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Nonrecourse Financing – How Does it Work?

nonrecourse financing

When one uses a Self-Directed IRA or Solo 401(k) plan, one must be aware of the rules set forth by the IRS. An important rule, especially for real estate investors, is nonrecourse financing. Oftentimes, an investor will need to borrow money to purchase a property. Doing so is certainly within the rules. However, you must pay attention to the tax consequences, along with the prohibited transaction rules when doing so.

Key Points
  • Real Estate remains the number one alternative investment for retirement savers
  • Nonrecourse financing may be used to purchase a property
  • Beware of the UBTI/UDFI rules when using an IRA
  • Solo 401(k) plans are exempt from UBTI

What is Nonrecourse Financing?

As defined by Investopedia:

Non-recourse debt is a type of loan secured by collateral, which is usually property. If the borrower defaults, the issuer can seize the collateral but cannot seek out the borrower for any further compensation, even if the collateral does not cover the full value of the defaulted amount. This is one instance where the borrower does not have personal liability for the loan.

Retirement account investors may only use nonrecourse financing to borrow funds for an investment. The account cannot personally guarantee the loan. Therefore, if you borrow money to purchase a real estate property and default on the loan, the lender may only go after the property itself, and no other assets. Obviously, this is very favorable for the borrower and therefore interest rates on the loan are much higher than a recourse loan.

Many real estate investors who need capital will borrow funds to make up the difference in a purchase price. The better your track record and the more funds in the plan, the easier it is to get a loan. Your personal credit score does not factor into the loan application. Capital is the biggest factor when deciding on an investment. Therefore, borrowing money is a popular strategy among investors. However, when using a retirement account, you must keep in mind that all expenses should come from that account. Thus, when taking out a nonrecourse loan, make sure you have enough funds in your plan to cover all expenses. For example, if you are renovating an income property, don’t invest your entire IRA in the price of the property. Leave enough in the plan to cover all your expected costs.

Utilizing the Nonrecourse Loan

When you are looking to borrow for your real estate investment, your IRA is the one doing the borrowing. You are not liable for the loan, and you cannot guarantee it. There is no recourse against you or other assets if you default on the loan. Generally, it may be a good idea to have a separate retirement plan that deals with one nonrecourse loan for a property. But, that’s not a requirement. It just depends how well you can keep up with the loan and other assets in the plan.

The Self-Directed IRA

The most common way for retirement investors to purchase real estate is via a Self-Directed IRA. So long as your custodian allows for alternative investments, such as real estate, you are free to invest as you wish. Depending on the type of IRA you have, you might have total freedom (checkbook control) or need permission before making an investment (custodian control).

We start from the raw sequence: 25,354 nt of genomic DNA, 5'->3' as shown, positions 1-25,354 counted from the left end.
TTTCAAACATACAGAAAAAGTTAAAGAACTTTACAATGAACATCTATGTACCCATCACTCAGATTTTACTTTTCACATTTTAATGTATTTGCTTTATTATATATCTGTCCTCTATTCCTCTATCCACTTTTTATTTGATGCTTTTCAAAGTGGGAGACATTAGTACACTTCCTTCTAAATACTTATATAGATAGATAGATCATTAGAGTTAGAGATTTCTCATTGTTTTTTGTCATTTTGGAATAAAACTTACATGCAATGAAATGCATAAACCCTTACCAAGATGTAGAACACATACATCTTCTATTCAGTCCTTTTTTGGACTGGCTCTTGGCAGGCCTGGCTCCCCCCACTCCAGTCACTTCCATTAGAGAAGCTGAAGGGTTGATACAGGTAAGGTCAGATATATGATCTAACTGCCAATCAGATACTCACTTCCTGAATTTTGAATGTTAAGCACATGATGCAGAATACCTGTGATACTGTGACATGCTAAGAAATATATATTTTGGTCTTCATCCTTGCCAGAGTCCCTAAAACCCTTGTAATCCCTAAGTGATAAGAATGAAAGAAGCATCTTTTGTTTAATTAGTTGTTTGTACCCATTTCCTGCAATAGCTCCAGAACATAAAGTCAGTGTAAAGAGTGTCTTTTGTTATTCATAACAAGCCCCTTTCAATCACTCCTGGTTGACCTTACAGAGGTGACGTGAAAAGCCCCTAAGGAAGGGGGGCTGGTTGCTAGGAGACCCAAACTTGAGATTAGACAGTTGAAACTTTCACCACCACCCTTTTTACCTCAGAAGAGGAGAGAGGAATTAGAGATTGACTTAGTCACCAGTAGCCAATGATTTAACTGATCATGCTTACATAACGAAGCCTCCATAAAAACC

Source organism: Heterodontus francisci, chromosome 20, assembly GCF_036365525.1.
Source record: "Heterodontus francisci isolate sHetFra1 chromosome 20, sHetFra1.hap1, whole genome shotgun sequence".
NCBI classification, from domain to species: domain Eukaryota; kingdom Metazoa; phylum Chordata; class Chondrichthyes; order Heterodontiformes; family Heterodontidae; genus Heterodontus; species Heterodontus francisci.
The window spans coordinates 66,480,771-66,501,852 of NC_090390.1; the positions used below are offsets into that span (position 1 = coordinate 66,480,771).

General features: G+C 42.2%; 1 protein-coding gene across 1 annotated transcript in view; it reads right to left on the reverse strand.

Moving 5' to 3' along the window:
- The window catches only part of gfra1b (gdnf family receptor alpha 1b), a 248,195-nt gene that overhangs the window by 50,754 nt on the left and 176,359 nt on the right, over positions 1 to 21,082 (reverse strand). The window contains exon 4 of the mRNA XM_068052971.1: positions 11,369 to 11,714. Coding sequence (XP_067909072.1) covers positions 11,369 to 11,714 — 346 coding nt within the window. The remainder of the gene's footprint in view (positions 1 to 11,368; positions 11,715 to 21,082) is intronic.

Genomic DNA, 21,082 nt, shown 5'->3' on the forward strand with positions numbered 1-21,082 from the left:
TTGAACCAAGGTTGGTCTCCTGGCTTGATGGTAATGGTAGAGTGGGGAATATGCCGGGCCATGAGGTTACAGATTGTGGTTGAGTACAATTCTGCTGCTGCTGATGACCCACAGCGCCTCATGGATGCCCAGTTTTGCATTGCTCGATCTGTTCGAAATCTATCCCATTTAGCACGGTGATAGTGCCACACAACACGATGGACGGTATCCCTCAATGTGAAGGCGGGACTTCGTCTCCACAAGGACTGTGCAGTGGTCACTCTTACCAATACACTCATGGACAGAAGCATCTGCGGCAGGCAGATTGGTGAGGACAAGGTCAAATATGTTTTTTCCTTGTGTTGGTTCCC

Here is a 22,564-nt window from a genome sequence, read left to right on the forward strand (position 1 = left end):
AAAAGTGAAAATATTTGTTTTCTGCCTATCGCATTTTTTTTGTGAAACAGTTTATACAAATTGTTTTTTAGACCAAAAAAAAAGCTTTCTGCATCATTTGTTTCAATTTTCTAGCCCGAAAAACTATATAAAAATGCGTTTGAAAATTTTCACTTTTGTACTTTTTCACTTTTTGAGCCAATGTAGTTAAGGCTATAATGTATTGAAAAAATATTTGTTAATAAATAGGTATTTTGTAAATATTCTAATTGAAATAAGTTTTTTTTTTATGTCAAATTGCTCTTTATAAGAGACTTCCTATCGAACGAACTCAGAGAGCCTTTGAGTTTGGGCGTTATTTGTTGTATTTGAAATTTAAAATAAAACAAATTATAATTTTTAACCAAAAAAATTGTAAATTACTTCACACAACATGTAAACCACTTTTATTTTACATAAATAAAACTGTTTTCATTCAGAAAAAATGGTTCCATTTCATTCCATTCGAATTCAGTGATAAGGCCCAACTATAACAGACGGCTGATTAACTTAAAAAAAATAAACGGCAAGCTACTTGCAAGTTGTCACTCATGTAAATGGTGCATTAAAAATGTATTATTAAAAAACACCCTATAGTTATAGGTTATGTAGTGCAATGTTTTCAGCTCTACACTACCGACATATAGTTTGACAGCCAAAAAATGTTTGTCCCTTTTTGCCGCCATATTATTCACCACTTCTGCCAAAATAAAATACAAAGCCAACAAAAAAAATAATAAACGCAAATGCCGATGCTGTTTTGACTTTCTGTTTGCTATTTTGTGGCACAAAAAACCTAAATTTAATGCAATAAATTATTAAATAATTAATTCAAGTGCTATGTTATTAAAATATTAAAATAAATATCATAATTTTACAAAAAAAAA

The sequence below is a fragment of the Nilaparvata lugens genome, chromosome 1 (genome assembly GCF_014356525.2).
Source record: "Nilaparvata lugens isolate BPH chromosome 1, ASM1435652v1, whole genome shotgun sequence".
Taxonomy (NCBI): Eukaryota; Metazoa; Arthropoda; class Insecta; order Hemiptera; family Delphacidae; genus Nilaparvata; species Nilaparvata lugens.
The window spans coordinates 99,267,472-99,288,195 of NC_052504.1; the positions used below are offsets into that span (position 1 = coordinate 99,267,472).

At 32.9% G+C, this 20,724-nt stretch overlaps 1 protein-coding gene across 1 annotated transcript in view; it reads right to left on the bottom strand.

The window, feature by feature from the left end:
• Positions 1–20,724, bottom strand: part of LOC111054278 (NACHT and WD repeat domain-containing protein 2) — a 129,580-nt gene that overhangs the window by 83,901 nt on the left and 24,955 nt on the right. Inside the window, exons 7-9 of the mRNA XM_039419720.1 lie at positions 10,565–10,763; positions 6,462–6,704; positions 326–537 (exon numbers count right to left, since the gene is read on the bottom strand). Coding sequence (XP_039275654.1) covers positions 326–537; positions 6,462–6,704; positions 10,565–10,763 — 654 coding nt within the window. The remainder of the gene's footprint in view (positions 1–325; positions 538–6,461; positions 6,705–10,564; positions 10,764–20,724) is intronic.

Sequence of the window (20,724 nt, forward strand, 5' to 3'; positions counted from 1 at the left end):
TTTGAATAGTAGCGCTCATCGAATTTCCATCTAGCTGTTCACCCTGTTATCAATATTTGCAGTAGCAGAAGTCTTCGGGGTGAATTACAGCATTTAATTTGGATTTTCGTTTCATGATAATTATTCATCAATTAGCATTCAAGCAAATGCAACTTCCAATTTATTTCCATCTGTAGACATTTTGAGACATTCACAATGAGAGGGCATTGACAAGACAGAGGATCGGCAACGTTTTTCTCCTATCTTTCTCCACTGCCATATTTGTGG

Once you find a property you wish to invest in, you first need to check your finances. As we mentioned earlier, all expenses should be paid out from your retirement plan.

Let’s say you borrow $25,000 to purchase a $100,000 property. 25% of the property is considered debt-financed. This leads to a special tax under the Unrelated Debt Financed Income (UDFI) rules. UDFI is part of the Unrelated Business Taxable Income (UBTI) regime. Essentially, you pay a tax based on the percentage of the property the loan pays for. If it’s a rental property, 25% of the income generated in the above example will be subject to the tax. If you sell the house, again, the same percentage is taxed on the purchase price.

You must weigh the tax, which is as high as 37%, when making an investment. The whole point of using retirement funds to invest is the tax advantages of the plan. The IRS Form 990-T must be filled out when using nonrecourse financing on an IRA property.

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    Solo 401(k)

    Just like an IRA, you can self-direct a Solo 401(k). The Solo 401(k) is the best retirement plan for the self-employed. Again, if your plan administrator allows for it, you can invest in anything you want. 401(k) plans offer distinct advantages to IRAs. These include higher contribution limits, loan option and UBTI exemption.

    Obviously, that last point is most important here. When using a nonrecourse loan to purchase a real estate property, a 401(k) plan is not subject to the UBTI tax. This is especially attractive for real estate investors who are self-employed. You still must use nonrecourse financing, but the 37% tax will not apply. It’s important to note that the exemption only applies to real estate, and not other types of investments.

    Conclusion

    Real estate continues to be the most popular alternative investment for retirement savers. It’s important to keep in mind the ramifications of using nonrecourse leverage when investing. Generally, the income/earnings generated by the investment will outweigh the UBTI tax. However, one should speak with a financial planner and tax specialist before making any type of investment with retirement funds.

    If you have any questions on nonrecourse financing, how it works and the tax consequences, please contact us @ 800.472.0646.

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